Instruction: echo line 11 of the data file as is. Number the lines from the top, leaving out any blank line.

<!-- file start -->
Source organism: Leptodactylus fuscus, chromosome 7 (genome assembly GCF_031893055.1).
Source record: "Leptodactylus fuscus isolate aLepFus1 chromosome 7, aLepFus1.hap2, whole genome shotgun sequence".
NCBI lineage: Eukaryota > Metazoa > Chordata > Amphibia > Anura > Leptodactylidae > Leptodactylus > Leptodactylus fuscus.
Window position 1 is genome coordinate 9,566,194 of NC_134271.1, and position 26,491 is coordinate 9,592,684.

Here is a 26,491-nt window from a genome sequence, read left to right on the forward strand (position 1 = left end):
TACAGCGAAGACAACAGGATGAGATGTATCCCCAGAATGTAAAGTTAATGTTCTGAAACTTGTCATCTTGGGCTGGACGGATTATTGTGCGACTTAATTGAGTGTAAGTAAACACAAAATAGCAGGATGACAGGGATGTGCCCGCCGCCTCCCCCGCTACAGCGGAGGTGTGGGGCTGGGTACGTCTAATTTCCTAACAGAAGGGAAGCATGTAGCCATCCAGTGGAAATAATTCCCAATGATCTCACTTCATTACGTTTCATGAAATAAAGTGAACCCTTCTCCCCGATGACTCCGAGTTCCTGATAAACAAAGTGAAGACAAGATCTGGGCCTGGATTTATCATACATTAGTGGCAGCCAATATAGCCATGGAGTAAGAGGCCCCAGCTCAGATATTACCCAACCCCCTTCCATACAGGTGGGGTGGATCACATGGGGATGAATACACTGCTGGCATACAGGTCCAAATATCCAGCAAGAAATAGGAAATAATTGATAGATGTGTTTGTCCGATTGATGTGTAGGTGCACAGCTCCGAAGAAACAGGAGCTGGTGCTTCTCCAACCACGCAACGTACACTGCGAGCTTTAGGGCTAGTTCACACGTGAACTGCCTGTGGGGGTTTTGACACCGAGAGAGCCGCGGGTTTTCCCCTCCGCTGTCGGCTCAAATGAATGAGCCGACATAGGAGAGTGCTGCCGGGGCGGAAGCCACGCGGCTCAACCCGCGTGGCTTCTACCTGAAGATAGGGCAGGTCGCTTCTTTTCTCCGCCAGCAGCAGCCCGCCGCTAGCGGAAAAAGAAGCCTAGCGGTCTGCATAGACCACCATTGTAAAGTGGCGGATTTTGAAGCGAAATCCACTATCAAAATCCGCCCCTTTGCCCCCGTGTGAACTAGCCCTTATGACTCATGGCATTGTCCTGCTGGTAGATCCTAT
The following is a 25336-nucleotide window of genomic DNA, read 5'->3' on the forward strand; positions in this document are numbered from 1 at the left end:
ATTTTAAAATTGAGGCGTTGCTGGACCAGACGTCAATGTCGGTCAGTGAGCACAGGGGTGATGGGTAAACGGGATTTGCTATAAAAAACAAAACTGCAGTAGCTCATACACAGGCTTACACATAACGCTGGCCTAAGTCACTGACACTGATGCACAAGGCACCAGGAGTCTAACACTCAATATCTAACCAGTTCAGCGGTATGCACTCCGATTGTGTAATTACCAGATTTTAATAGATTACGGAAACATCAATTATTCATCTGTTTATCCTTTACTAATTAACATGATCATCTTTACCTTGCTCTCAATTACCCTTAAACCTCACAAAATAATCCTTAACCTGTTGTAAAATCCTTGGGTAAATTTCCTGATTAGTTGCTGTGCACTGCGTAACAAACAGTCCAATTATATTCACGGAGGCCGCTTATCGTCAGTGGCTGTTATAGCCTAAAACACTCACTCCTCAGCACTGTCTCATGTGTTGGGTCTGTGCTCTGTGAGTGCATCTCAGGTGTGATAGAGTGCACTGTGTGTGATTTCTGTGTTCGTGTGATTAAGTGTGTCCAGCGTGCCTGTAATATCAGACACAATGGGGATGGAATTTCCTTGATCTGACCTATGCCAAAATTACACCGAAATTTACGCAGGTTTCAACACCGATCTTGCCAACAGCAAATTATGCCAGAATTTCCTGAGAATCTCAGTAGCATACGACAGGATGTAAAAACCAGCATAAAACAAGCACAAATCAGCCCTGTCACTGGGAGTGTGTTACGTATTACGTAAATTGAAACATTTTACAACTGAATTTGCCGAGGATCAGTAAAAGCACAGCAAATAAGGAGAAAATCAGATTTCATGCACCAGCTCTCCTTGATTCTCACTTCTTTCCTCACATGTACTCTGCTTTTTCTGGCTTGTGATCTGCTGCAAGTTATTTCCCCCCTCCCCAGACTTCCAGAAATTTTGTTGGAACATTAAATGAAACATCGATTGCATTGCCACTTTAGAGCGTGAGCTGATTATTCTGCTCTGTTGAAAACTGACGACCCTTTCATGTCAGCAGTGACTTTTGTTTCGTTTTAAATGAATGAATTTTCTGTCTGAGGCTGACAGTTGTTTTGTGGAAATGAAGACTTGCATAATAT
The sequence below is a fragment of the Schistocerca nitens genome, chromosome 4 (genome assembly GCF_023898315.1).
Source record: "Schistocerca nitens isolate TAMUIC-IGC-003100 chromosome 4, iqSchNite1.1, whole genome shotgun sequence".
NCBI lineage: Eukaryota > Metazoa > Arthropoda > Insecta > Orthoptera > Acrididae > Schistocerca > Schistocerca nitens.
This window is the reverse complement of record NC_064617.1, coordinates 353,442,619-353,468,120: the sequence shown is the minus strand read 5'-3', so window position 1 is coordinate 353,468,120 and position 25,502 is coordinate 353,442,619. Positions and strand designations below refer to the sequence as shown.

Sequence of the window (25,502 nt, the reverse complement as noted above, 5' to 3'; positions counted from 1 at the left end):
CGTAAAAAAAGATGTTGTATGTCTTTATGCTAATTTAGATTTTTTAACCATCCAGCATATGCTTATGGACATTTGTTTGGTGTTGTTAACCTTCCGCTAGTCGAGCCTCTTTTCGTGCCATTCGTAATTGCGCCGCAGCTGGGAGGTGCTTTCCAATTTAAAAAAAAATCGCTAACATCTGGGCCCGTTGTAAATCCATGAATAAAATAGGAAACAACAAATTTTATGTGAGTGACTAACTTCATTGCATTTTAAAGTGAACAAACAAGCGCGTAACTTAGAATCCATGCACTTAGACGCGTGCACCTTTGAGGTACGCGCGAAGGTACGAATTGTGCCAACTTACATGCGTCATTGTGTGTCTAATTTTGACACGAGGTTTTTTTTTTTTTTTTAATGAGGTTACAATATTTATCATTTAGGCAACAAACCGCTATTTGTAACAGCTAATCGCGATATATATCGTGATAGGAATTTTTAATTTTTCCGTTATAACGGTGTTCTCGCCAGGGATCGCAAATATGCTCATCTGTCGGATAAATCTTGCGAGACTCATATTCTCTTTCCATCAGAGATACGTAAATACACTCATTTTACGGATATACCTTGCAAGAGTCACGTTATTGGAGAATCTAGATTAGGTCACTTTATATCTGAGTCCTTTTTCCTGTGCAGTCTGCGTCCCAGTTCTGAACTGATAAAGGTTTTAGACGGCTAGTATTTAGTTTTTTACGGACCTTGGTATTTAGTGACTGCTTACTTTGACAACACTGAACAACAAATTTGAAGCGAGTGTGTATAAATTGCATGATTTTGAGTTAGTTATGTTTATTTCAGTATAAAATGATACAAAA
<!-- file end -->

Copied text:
NCBI lineage: Eukaryota > Metazoa > Arthropoda > Insecta > Orthoptera > Acrididae > Schistocerca > Schistocerca nitens.